Neil Woodford has accused the UK fund management industry of treating early-stage science and technology companies “like a leper colony”.
Speaking to investors in London yesterday (12 June), just weeks after the third anniversary of his Patient Capital Trust, the star fund manager said he was excited about the future.
Mr Woodford praised the UK government’s recognition in its Budget announcement of a review into long term funding for UK businesses, called the Patient Capital Review, as well as funding to be made available for tech companies looking to scale up.
But he added: “My abiding concern is that the UK fund industry continues to shun this asset class.”
Mr Woodford told investors at the meeting he was confident he would deliver on the promises he made at launch and pledged they would “leave here excited about the future” as he showcased six of the companies backed by his trust.
He added: “We said to judge us on our three to five-year outcomes – the clue is in the name, this is the Patient Capital trust.”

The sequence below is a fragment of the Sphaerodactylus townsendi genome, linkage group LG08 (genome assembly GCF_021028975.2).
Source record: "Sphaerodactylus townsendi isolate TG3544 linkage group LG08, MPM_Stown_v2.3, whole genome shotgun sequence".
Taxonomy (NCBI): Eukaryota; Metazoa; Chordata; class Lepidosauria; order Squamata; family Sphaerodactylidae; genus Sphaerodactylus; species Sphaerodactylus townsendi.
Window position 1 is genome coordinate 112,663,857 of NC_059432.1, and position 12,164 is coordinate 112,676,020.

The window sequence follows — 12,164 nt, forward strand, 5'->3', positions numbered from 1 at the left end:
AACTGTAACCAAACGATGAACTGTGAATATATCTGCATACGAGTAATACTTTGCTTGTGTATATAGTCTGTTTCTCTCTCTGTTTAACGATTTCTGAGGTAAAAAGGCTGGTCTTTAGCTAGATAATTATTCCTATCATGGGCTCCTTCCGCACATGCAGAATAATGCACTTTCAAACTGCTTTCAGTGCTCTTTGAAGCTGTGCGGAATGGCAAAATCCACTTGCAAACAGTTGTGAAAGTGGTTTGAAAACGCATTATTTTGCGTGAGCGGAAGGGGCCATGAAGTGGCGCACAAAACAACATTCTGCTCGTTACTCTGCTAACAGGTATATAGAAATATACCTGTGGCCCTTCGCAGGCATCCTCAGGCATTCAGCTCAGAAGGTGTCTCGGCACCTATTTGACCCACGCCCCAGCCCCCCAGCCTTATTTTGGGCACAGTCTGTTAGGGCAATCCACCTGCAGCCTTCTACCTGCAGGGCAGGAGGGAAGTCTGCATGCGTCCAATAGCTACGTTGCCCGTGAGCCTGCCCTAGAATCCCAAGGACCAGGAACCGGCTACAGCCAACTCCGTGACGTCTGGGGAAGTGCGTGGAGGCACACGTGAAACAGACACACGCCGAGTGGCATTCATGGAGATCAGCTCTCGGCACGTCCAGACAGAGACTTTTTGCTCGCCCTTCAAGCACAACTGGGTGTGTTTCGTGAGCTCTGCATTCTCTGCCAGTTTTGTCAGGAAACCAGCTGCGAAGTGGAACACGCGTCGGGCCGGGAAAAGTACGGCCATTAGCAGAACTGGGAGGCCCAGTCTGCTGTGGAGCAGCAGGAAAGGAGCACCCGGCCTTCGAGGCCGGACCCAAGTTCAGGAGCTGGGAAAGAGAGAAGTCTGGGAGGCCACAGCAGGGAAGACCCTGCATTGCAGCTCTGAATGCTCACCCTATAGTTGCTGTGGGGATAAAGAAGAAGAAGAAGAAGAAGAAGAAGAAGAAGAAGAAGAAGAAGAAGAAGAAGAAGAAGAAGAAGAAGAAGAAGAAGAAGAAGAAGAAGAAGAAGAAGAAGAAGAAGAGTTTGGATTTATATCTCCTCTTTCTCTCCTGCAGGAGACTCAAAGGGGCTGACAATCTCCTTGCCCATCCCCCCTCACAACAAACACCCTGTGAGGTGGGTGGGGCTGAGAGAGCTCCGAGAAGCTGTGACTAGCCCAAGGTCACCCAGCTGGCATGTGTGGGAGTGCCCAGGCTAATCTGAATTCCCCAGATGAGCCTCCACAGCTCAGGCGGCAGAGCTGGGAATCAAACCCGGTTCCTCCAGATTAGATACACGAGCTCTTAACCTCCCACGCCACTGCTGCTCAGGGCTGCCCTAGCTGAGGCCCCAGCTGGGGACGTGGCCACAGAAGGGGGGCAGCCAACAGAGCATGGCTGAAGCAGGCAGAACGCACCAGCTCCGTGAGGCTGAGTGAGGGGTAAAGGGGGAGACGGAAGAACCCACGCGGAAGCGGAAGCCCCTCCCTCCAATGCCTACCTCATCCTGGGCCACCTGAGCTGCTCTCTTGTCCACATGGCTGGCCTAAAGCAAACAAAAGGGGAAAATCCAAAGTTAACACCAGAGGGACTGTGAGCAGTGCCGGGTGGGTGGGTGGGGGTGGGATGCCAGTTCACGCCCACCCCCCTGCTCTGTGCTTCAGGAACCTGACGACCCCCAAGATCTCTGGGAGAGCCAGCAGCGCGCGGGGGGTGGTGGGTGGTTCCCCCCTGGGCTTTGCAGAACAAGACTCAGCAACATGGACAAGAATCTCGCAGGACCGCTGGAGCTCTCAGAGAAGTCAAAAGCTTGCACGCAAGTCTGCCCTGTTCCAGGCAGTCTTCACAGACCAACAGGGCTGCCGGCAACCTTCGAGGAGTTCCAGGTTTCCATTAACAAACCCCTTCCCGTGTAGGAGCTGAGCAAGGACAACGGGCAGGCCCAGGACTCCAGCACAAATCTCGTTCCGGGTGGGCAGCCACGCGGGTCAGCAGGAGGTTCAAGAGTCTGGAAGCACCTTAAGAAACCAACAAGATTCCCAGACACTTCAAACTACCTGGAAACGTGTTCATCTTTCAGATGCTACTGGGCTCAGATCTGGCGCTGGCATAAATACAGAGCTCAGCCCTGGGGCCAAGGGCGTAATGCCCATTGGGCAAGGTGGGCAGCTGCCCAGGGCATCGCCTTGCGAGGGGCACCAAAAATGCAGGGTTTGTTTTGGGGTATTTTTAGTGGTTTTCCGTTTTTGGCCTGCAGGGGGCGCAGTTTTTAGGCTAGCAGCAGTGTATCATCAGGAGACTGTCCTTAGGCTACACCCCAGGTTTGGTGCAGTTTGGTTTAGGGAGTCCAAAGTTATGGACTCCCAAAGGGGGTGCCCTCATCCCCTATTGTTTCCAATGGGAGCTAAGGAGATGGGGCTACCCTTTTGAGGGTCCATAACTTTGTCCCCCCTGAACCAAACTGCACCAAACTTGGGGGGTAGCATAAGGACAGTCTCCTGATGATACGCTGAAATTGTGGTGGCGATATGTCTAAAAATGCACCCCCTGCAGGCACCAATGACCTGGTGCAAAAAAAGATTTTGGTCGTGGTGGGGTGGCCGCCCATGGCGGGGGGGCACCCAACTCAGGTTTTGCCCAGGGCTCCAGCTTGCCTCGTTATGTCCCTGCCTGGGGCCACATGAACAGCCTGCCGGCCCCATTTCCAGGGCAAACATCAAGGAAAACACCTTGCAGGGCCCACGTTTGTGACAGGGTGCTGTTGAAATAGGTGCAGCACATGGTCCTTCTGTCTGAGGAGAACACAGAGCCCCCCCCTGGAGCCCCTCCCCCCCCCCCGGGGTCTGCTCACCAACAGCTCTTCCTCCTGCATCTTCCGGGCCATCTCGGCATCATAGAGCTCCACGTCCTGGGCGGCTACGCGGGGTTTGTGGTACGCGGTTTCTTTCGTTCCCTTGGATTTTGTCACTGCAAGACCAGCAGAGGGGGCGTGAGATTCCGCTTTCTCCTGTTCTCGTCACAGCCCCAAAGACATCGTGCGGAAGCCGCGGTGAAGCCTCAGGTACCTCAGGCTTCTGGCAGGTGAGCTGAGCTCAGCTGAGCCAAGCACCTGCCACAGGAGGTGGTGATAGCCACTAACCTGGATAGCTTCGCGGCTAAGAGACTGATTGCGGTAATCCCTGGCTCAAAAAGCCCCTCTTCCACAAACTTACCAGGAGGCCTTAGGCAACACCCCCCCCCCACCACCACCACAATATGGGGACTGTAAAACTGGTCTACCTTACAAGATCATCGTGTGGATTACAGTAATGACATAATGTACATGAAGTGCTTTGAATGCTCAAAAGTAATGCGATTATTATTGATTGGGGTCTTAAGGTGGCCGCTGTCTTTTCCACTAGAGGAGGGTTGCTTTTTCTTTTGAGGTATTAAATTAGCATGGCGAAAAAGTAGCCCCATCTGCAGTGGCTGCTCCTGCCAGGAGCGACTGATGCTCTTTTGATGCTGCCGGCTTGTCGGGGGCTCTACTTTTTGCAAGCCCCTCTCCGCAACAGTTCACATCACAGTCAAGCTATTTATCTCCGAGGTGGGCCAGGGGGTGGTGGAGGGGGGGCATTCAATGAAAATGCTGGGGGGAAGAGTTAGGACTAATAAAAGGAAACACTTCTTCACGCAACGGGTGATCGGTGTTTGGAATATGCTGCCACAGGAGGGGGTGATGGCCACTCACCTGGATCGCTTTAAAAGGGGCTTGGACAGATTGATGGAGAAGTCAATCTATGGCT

The fund manager has come under fire in recent months as the trust has lagged peers – it is down 30.8 per cent over three years, compared to an average return of 28.3 per cent from the UK All Companies investment trust sector.
Shares, which once traded at a premium of as much as 19 per cent, are currently valued at 77.9p.
But Mr Woodford hit back at critics: “We never promised instant returns. I could not be more confident that we will deliver on what we said three years ago.”
Investors heard from Oxford Nanopore, the largest holding in the trust accounting for 11 per cent of the portfolio. The DNA sequencing firm was founded out of the Oxford University chemistry department and now has thousands of customers across 70 different countries.
Also speaking was the founder of Proton Partners, which has recently opened the first Proton Therapy centre in the UK in Newport, South Wales. Chief executive Mike Moran said the UK has some of the worst cancer survivorship rates in developed Europe with the average diagnosis currently taking 63 days.
Mr Moran said: “The Patient Capital investment let us start building a network of centres. The first patient in the UK has now been treated in a centre backed by Patient Capital.”
Steve Cliffe, chief executive of Ultrahaptics, added: “All of the money in our business is patient capital – I would never accept money that had a time limit on it.”
Asked how he chooses investments for the portfolio, Mr Woodford said it was about “good old human relationships” rather than having a team of technology specialists at his disposal.
He added: “We do a lot of due diligence. It is the same as when we invest in any company – we are finding world-class people and world-class technologies.”